When Lennox Allen was two years old, he started vomiting almost every morning.
His parents, Carly and Greg, didn't worry at first because his older brother, Austin, had experienced similar episodes when he was younger, looked up to a gag reflex and was resolved with a simple acid blocker.
But the case of Lennox was different. He became more listless, walked unsteadily, and finally decided to take him to the emergency department in Gainesville, Florida.
A CT scan in June 2017 revealed that the toddler had a mass in his brain and a test a few days later revealed that it was cancer.
He was diagnosed with an atypical teratoid rhabdoid tumor (ATRT), a rare brain cancer that affects only 30 American children each year.
After various surgical procedures, chemotherapy and radiation therapy, Lennox is now cancer-free.
Lennox Allen (photo), from Gainesville, Florida, started vomiting almost every morning when he was two years old.
Initially, his parents did not worry because his older brother had similar episodes when he was younger. But when Lennox (left and right, with his mother) started to act more listlessly and ran unsteadily, they brought him to the emergency room.
Lennox & # 39; s mother, Carly, told DailyMail.com that it soon became clear that Lennox & # 39; s vomiting was abnormal.
He would Grab the back of his head just before he vomit and he would go hungry immediately afterwards.
& # 39; ONEWhen he vomits, he says, "Mom, I'm hungry, I want to eat cereals," said Carly. & # 39; And I thought, "No one wants to eat after they've vomited."
Carly took Lennox to the pediatrician, where he was treated gastrointestinally and an acid blocker was prescribed.
But his father, Gary, a family medicine resident, was not convinced and brought him to the emergency department of the University of Florida Shands Pediatric Emergency Room
The doctor on call performed a CT scan that confirmed a mass on the brainstem.
A few days later – just before July 4 – the tumor was diagnosed as ATRT.
ATRT is a rare and fast-growing cancer in which tumors grow in the brain and spinal cord.
In July 2017, Lennox was diagnosed with atypical teratoid rhabdoid tumors, a rare brain cancer that affects only 30 American children each year. Pictured: Lennox in the hospital
Lennox (left and right, with his baby brother) was operated on, with 100 percent of the tumor resected. He then underwent five chemotherapy treatments.
It is most caused by mutations in a gene called SMARCB1, which makes proteins that normally stop tumor growth.
Symptoms include headache, loss of balance, sudden or abnormally rapid head growth, nausea and vomiting.
ATRTs represent only one to two percent of brain tumors in children, according to the Dana-Farber / Boston Children's Hospital.
This means that only about 30 children are diagnosed with this cancer every year.
& # 39; The tumor was devastating because I knew it would involve surgery and a long process, but there was hope that it would be benign, & # 39; said Carly.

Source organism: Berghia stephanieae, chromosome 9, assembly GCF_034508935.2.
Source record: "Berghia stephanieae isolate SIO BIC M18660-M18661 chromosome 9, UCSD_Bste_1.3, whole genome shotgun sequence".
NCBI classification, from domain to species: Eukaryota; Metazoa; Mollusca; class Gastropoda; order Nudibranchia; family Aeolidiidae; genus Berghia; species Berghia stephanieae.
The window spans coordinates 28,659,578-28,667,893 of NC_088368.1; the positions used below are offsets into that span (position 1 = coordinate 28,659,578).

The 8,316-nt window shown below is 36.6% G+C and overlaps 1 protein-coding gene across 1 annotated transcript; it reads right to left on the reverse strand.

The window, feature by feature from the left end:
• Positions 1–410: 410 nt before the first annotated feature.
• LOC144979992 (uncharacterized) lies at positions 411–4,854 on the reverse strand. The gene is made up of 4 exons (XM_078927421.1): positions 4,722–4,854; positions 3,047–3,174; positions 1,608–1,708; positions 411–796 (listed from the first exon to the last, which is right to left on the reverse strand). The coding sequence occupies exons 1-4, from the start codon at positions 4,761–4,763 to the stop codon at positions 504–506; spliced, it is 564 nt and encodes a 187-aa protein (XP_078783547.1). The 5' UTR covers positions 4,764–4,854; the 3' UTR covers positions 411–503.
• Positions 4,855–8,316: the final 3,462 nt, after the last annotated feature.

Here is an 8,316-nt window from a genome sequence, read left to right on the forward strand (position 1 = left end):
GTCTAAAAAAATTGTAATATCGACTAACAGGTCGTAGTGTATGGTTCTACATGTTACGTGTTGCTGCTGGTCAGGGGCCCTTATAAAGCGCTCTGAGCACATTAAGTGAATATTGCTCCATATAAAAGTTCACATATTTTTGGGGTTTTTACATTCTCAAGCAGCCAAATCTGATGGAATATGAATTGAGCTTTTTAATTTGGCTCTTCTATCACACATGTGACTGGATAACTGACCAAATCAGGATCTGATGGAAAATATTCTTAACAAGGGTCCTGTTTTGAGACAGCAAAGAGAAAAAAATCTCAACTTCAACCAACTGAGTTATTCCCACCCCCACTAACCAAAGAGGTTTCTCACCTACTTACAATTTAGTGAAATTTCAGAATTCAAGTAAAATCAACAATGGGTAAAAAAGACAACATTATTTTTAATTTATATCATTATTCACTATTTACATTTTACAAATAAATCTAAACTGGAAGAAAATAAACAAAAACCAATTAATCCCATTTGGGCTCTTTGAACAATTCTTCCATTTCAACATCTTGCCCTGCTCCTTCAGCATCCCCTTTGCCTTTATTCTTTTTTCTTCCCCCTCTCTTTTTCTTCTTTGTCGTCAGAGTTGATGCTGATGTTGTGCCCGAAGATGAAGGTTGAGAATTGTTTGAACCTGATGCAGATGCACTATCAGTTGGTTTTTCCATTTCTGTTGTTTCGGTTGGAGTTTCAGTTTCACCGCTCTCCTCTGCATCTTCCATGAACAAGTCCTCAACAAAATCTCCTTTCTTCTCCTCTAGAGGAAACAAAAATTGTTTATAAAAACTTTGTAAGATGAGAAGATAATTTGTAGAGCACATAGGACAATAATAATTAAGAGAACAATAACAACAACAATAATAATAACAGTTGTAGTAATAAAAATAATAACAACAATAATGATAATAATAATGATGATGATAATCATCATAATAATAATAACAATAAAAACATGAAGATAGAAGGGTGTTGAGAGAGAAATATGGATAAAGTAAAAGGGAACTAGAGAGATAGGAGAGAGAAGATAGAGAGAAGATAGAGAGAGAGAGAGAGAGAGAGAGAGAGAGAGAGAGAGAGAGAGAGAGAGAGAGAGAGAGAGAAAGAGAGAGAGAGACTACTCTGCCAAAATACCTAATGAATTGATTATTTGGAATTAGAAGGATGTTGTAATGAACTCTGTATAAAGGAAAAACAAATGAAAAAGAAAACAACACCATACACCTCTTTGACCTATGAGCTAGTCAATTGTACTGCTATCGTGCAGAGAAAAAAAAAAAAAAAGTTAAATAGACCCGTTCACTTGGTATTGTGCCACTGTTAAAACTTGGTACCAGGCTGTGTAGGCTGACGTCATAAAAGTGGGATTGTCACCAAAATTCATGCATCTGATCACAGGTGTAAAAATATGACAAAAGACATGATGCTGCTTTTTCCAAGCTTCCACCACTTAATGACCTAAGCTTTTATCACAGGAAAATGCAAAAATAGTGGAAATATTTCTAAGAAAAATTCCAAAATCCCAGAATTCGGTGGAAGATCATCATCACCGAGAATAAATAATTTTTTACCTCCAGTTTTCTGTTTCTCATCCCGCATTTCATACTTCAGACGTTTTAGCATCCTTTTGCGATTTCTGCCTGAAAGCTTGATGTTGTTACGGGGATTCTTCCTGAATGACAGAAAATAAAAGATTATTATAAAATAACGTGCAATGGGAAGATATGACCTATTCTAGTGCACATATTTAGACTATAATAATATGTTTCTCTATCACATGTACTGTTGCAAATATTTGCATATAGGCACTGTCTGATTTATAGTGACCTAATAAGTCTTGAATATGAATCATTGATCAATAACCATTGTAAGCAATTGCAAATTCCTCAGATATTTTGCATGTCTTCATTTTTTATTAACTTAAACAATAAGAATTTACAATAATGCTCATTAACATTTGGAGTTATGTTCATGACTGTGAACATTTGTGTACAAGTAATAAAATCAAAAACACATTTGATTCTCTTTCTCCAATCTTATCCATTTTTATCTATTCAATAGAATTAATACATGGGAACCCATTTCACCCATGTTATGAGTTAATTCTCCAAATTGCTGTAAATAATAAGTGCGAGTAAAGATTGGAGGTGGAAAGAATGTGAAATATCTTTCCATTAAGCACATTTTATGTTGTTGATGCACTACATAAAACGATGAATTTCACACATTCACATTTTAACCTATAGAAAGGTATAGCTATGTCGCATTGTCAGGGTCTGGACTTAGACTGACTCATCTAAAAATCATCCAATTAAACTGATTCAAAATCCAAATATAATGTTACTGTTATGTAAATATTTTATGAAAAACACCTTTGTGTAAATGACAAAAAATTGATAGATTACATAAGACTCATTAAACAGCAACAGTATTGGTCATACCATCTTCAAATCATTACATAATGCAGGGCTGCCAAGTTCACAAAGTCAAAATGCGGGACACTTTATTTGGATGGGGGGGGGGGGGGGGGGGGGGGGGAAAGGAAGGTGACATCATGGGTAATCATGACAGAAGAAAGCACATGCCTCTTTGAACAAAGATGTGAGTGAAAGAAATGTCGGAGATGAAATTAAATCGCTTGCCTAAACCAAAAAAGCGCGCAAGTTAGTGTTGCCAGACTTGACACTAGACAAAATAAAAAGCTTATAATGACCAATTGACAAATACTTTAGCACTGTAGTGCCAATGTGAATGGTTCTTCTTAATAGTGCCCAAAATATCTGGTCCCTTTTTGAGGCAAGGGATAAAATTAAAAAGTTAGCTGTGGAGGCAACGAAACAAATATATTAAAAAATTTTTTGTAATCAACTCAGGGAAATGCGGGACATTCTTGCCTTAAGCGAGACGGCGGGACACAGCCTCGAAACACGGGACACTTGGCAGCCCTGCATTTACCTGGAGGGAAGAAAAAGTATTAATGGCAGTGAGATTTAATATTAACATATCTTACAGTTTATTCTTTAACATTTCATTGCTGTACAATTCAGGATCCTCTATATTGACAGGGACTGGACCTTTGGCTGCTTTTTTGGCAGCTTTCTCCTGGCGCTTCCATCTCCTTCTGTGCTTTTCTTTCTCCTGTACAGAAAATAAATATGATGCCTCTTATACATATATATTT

& # 39; When we found out it was the worst kind you could have, it was devastating. There were many nights that I just cried. I thought I'd lose my son. & # 39;
Add to the stress of the family: Carly was also pregnant with the third child of the couple.
A few days later, Lennox underwent surgery, during which pediatric neurosurgeon, Dr. Lance Governale, made an effort to treat the entire tumor.
The next steps were chemotherapy and radiation because ATRT & # 39; s have a high risk of recurrence, within two to three years after treatment completion, according to one study.
After chemotherapy, Lennox received 28 radiation doses to prevent the recurrence of the cancer. Pictured: Lennox who is sleeping in the hospital with his father
Lennox is now cancer free and now only needs to be checked and scanned regularly> Pictured: Lennox (center) with his brothers Darren, 18 months (left) and Austin, seven (right)
Lennox had five chemotherapy treatments of three weeks each, which according to Carly from a few & # 39; dark days & # 39; existed.
& # 39; He had vomiting and a fever, and if you are an immune compromise, you cannot leave the room, & # 39; she said.
& # 39; If a two-year-old could become depressed … he had moments. But he was still smiling. & # 39;
It was during this treatment period that Carly gave birth to the Allens' youngest son, Darren – luckily without complications.
& # 39; It was difficult to arrange my care and Lennox's care, & # 39; she said. & # 39; Mine sat in a back seat and that is fine. & # 39;
After chemotherapy, the Allens were sent to the UF Health Proton Therapy Institute in Jacksonville, where Lennox underwent 28 doses of radiation between December 2017 and February 2018.
Today Lennox is in remission and his check-ups have shown & # 39; no evidence of the disease & # 39 ;.
Carly says he is a typical four-year-old who loves school, takes swimming lessons, and plays with his two brothers.
She adds that by sharing his story, she hopes it can contribute to more money and attention for childhood cancer.
& # 39; I don't think people like to think that children get sick, & # 39; said Carly. & # 39; But not everyone can tell the same story that I tell. & # 39;
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